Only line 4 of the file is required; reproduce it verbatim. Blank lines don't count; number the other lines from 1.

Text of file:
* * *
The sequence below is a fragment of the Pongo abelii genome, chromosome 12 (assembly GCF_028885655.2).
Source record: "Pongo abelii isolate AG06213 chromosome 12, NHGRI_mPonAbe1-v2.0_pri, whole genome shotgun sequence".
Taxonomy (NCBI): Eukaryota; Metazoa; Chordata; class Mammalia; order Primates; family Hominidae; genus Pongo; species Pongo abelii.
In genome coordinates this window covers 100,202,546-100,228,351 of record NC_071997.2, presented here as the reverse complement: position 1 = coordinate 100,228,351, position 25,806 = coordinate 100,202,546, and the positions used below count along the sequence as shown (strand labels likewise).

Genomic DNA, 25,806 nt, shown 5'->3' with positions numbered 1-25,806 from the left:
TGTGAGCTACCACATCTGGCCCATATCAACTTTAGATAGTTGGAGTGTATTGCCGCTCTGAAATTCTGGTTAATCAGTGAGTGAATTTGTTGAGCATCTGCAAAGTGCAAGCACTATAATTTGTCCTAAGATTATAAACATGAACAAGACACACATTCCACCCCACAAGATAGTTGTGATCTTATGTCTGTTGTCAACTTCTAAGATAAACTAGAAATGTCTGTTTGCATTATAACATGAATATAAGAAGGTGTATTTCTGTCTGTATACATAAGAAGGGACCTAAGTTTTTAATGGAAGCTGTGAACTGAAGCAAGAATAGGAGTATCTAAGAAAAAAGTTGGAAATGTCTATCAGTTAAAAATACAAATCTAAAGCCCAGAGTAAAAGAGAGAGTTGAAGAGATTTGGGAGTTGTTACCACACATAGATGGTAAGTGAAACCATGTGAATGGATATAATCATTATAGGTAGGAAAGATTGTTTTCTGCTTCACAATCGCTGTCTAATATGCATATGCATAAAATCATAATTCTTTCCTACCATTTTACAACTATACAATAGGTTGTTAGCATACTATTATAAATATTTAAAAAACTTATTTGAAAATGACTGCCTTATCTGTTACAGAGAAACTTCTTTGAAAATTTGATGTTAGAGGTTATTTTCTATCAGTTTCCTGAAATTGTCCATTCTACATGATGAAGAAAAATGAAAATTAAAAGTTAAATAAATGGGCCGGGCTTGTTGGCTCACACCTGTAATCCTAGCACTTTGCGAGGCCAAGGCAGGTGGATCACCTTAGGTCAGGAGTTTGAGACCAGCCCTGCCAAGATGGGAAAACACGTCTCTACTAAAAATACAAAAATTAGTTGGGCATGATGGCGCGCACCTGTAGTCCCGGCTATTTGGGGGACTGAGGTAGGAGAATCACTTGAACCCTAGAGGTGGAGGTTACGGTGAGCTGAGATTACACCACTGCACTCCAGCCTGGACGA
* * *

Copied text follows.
In genome coordinates this window covers 100,202,546-100,228,351 of record NC_071997.2, presented here as the reverse complement: position 1 = coordinate 100,228,351, position 25,806 = coordinate 100,202,546, and the positions used below count along the sequence as shown (strand labels likewise).